More than 250,000 anti-government demonstrators again took to streets in several Brazilian cities Saturday and engaged police in some isolated, intense conflicts. Anger over political corruption emerged as the unifying issue for the demonstrators, who vowed to stay in the streets until concrete steps are taken to reform the political system.
Across Brazil, protesters gathered to denounce legislation, known as PEC 37, that would limit the power of federal prosecutors to investigate crimes — which many fear would hinder attempts to jail corrupt politicians.
Federal prosecutors were behind the investigation into the biggest corruption case in Brazil's history, the so-called "mensalao" cash-for-votes scheme that came to light in 2005 and involved top aides of former President Luiz Inacio Lula da Silva buying off members of congress to vote for their legislation.
'(President Dilma Rousseff) talked and talked and said nothing. Nobody can take the corruption of this country anymore.' —Protester Mayara Fernandes
Last year, the supreme court condemned two dozen people in connection to the case, which was hailed as a watershed moment in Brazil's fight against corruption. However, those condemned have yet to be jailed because of appeals, a delay that has enraged Brazilians.
The protests continued despite a prime-time speech the night before from President Dilma Rousseff, a former leftist guerrilla who was tortured during Brazil's military dictatorship. She tried to appease demonstrators by reiterating that peaceful protests were a welcome, democratic action and emphasizing that she would not condone corruption in her government.
"Dilma is underestimating the resolve of the people on the corruption issue," said Mayara Fernandes, a medical student who took part in a march Saturday in Sao Paulo. "She talked and talked and said nothing. Nobody can take the corruption of this country anymore."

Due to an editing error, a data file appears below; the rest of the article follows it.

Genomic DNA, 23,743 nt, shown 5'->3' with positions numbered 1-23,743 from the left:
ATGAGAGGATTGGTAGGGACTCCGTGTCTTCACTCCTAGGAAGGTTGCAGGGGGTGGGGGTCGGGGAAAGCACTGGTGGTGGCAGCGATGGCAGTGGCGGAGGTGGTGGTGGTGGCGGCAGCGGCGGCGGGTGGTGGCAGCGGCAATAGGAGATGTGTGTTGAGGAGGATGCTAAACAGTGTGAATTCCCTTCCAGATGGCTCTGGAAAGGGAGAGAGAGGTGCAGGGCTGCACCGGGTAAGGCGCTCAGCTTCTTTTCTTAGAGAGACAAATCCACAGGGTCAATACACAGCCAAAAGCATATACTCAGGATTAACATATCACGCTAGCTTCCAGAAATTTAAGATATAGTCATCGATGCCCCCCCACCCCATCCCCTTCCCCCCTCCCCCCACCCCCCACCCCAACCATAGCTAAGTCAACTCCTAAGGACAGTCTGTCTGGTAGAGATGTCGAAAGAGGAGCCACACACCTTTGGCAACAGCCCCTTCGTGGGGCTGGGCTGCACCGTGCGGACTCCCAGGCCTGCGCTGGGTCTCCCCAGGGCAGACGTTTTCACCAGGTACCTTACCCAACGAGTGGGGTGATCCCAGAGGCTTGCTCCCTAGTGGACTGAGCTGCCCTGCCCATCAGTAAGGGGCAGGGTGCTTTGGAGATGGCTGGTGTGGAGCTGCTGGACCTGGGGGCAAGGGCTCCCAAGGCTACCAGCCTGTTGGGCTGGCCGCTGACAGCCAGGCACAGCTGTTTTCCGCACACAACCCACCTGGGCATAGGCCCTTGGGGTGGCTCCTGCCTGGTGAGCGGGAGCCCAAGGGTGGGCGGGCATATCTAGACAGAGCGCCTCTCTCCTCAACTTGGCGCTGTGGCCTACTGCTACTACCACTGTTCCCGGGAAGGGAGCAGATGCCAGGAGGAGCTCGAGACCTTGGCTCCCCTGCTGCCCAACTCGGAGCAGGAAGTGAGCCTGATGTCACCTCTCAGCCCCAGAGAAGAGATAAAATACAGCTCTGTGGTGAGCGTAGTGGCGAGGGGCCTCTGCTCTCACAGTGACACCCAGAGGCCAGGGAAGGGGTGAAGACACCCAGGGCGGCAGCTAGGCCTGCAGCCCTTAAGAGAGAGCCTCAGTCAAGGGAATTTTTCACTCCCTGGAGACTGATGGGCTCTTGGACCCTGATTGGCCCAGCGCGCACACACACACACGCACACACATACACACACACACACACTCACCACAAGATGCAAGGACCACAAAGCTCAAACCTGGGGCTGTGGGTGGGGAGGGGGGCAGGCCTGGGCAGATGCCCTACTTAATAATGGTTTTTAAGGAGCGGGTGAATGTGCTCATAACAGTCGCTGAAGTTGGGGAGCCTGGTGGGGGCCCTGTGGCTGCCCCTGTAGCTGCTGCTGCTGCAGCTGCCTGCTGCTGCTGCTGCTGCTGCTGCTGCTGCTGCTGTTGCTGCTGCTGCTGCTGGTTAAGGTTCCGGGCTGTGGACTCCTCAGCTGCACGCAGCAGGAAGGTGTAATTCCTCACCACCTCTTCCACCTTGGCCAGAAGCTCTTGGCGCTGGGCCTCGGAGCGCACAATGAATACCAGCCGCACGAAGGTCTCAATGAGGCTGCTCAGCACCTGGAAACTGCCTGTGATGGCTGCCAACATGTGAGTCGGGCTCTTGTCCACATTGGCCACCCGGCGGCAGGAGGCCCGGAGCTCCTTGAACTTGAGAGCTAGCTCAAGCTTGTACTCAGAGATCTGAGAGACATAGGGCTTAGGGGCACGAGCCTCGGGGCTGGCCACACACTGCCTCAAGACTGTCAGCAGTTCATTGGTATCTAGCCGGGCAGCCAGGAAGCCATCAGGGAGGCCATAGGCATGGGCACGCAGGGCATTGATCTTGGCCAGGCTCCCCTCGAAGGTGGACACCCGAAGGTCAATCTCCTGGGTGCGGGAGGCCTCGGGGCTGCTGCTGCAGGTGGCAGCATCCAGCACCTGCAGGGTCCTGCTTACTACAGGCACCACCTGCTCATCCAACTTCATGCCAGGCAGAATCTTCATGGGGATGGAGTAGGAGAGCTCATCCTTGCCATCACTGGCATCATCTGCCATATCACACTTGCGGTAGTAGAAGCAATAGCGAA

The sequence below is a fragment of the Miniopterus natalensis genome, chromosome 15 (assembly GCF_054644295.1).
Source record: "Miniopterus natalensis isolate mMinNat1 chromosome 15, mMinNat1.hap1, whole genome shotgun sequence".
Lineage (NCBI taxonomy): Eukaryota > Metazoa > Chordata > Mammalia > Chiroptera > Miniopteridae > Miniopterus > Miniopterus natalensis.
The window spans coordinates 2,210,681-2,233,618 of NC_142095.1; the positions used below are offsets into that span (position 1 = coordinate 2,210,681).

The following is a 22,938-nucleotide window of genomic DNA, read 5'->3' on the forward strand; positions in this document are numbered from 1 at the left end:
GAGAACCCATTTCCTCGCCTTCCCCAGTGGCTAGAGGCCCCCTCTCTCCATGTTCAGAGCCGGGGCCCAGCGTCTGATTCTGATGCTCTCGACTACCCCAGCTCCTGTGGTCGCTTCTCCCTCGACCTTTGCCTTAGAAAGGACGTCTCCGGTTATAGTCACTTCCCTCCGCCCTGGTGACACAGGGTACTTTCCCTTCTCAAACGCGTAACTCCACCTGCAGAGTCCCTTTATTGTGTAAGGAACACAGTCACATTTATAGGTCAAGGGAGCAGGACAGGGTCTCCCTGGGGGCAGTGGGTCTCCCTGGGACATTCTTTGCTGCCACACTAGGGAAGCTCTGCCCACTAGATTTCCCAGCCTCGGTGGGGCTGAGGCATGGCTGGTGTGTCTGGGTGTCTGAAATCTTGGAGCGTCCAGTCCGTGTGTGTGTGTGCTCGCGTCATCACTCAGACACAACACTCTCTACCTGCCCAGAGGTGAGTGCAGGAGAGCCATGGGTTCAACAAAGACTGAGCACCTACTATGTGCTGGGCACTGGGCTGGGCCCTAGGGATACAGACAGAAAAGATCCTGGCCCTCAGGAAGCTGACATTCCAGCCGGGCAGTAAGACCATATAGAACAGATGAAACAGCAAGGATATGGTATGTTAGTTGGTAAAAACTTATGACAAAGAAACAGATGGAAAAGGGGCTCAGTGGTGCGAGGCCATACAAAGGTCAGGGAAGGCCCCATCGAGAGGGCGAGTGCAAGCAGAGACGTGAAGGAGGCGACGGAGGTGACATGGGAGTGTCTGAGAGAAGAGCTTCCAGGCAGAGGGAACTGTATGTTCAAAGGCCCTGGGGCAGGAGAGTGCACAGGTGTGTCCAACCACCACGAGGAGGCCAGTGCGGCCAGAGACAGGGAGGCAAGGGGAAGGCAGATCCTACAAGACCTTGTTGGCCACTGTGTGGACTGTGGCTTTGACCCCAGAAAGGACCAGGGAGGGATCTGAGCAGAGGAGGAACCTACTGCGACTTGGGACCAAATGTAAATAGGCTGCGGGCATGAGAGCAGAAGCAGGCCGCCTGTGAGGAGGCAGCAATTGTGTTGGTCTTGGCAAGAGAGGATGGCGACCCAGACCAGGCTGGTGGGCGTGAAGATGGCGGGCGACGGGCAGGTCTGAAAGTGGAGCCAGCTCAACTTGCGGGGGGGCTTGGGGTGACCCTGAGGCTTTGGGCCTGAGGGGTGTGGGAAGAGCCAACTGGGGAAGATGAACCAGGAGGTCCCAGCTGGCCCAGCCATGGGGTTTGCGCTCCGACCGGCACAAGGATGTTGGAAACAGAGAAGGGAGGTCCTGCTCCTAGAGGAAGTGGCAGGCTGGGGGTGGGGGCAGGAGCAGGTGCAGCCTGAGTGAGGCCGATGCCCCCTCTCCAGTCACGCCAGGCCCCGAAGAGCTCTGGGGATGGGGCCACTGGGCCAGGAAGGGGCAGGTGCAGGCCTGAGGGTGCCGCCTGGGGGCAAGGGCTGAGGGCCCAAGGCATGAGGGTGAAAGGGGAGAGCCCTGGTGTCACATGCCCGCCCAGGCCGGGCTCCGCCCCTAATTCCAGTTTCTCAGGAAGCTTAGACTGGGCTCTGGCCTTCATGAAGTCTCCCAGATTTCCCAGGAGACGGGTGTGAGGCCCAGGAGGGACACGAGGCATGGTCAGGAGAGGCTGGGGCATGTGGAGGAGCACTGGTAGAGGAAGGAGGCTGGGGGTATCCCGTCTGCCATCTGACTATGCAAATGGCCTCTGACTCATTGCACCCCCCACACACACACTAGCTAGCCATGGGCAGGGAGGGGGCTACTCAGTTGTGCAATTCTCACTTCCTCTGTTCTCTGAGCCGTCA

The wave of protests began as opposition to transportation fare hikes, then became a laundry list of causes including anger at high taxes, poor services and high World Cup spending, before coalescing around the issue of rampant government corruption. They have become the largest public demonstrations Latin America's biggest nation has seen in two decades.
Across Brazil, police estimated that about 60,000 demonstrators gathered in a central square in the city of Belo Horizonte, 30,000 shut down a main business avenue in Sao Paulo, and another 30,000 gathered in the city in southern Brazil where a nightclub fire killed over 240 mostly university students, deaths many argued could have been avoided with better government oversight of fire laws. Tens of thousands more protested in more than 100 Brazilian cities, bringing the nationwide total to 250,000, according to a police count published on the website of the Globo TV network, Brazil's largest.
In Belo Horizonte, police used tear gas and rubber bullets to disperse protesters who tried to pass through a barrier and hurled rocks at a car dealership. Salvador also saw protests turn violent.
During her pre-recorded TV speech, Rousseff promised that she would always battle corruption and that she would meet with peaceful protesters, governors and the mayors of big cities to create a national plan to improve urban transportation and use oil royalties for investments in education.